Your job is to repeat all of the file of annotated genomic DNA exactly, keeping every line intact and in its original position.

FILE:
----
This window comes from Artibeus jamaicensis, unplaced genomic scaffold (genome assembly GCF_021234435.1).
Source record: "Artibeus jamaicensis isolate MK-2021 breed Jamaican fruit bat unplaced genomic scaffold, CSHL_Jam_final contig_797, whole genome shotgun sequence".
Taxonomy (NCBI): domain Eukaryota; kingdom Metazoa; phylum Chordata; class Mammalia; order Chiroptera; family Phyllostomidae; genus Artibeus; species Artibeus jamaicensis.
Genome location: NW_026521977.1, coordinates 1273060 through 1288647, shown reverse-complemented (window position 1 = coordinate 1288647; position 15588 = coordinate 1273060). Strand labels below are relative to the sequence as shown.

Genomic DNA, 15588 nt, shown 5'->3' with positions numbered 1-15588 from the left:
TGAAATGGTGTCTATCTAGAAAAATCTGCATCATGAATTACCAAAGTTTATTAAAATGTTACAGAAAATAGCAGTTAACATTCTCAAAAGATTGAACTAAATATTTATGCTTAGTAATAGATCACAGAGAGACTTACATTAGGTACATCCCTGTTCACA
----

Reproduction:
This window comes from Artibeus jamaicensis, unplaced genomic scaffold (genome assembly GCF_021234435.1).
Source record: "Artibeus jamaicensis isolate MK-2021 breed Jamaican fruit bat unplaced genomic scaffold, CSHL_Jam_final contig_797, whole genome shotgun sequence".
Taxonomy (NCBI): domain Eukaryota; kingdom Metazoa; phylum Chordata; class Mammalia; order Chiroptera; family Phyllostomidae; genus Artibeus; species Artibeus jamaicensis.
Genome location: NW_026521977.1, coordinates 1273060 through 1288647, shown reverse-complemented (window position 1 = coordinate 1288647; position 15588 = coordinate 1273060). Strand labels below are relative to the sequence as shown.

Genomic DNA, 15588 nt, shown 5'->3' with positions numbered 1-15588 from the left:
TGAAATGGTGTCTATCTAGAAAAATCTGCATCATGAATTACCAAAGTTTATTAAAATGTTACAGAAAATAGCAGTTAACATTCTCAAAAGATTGAACTAAATATTTATGCTTAGTAATAGATCACAGAGAGACTTACATTAGGTACATCCCTGTTCACA